Church of England response to changing Civil Partnerships

It’s an interesting read.

Church England LogoQ1 What are your views about abolishing the legal relationship of civil partnership once same sex couples can marry?

This response to the Consultation is sent on behalf of the Church of England. The content of the submission is based on the views of the Archbishops’ Council and the House of Bishops.

We believe that civil partnership should not be abolished.

When civil partnership was introduced, it addressed the widely acknowledged problem that same sex couples, many of whom were in long term, faithful relationships intended to be permanent, did not share the same kind of legal position enjoyed by married heterosexual couples, such as the rights of next-of-kin, inheritance and pension rights and so on. The Church of England recognises that same sex relationships often embody fidelity and mutuality. Civil partnerships enable these Christian virtues to be recognised socially and legally in a proper framework.

The introduction of same sex marriage now offers an alternative way for same sex couples to secure those advantages. It is, however, too soon to know what proportion of people currently in civil partnerships will wish to convert them into marriage and how many people may in future decide to enter a civil partnership rather than marry. And whatever the numbers turn out to be, abolishing civil partnership would pose an invidious choice for those who may, on grounds of religious conviction or for other reasons, not wish to enter a same sex marriage.

Whilst civil partnership and marriage confer effectively the same legal standing upon a relationship, there remain important differences. The differences are especially important for
many Christians who accept the churches’ traditional teaching both on marriage and on sexual behaviour. As civil partnership is not marriage and also involves no presumption that the relationship is sexually active, it offers an important structure for the public validation of the relationship of a same sex couple who wish to live in accordance with the church’s traditional teaching. If civil partnership was to be abolished, such couples would be faced with the unjust choice of either marrying (which might conflict with their religious beliefs about the nature of marriage) or losing all public and legal recognition of their relationship.

Q2 Once marriage is available to same sex couples, do you think it should still bepossible for couples to form a civil partnership as an alternative to marrying?

Yes. For the reasons outlined above, we believe strongly that the option of civil partnership should remain open for same sex couples who do not believe that marriage is right for them. This is more than a matter of personal preference. In the debate leading up to the legislation on same sex marriage, many of those who opposed the legislation did so on the grounds that, whilst same sex couples should have every legal entitlement that was available to heterosexual couples, the single word “marriage” was being used to denote two different kinds of relationship. That view did not prevail in Parliament, but it continues to be held by a significant number of people in the country and not just by Christians.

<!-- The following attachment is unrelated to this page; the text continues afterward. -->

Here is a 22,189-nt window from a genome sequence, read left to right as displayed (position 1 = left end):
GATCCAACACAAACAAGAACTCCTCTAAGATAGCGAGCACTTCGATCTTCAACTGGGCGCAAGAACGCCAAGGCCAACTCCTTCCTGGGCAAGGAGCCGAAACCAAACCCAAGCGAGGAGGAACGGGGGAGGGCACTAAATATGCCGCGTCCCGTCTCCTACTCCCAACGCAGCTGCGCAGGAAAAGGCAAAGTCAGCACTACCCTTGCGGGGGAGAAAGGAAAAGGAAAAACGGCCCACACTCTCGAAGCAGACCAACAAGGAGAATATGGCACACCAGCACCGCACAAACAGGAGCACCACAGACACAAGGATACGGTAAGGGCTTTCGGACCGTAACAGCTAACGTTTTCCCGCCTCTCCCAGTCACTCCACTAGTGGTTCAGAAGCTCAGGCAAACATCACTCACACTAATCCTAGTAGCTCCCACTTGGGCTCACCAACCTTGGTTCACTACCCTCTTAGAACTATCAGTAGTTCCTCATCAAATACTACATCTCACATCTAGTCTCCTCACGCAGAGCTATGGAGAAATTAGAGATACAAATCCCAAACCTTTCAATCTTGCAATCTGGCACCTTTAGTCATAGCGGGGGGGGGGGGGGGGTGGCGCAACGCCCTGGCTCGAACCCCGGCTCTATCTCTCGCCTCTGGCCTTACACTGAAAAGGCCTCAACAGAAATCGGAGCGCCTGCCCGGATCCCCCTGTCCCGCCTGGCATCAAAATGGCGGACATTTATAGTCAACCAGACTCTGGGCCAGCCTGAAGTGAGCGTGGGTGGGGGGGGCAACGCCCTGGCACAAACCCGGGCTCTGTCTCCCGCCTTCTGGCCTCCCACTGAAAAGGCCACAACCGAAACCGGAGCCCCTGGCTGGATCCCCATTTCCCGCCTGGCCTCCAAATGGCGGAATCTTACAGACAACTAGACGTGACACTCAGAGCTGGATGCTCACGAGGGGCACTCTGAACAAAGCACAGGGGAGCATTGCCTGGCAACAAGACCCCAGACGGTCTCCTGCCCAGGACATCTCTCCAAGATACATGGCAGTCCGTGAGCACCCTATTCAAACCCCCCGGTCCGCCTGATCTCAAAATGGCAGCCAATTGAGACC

The retention of civil partnership will mean that Christian and other same sex couples who hold the traditional understanding of marriage as being between a man and a woman, will still have a social and legal framework in which their relationship can be honoured and recognised. We believe that this constituency for civil partnership extends beyond those who chose civil partnership over marriage on religious grounds.

Q3 What are your views about extending civil partnerships to opposite sex couples?

We do not believe that a case has been made for extending civil partnerships to opposite sex couples. Our arguments for the retention of civil partnership are based on the need to maintain an option for those same sex couples who wish for proper recognition of their relationship but do not believe that their relationship is identical to “marriage”. It is much less clear what comparable disadvantage arises from the absence of opportunity for opposite sex couples to form civil partnerships.

It will be interesting to see what the Government ends up doing with Civil Partnerships. As the Church’s response points out later on, the idea that they just convert all Civil Partnerships to marriages is a nonsense.

1 Comment on “Church of England response to changing Civil Partnerships

  1. The response to the last question is most telling. The CofE knows that if it supported opening up CPs to opposite-sex couples, there could be no plausible reason for treating them any differently from the civil marriages for which they currently offer blessings.

    How could they then frame a parallel blessing after a CP registration that would only be open to opposite-sex partners?

    If CPs are opened up to all orientations, the Anglican Church may have a problem on its hands.

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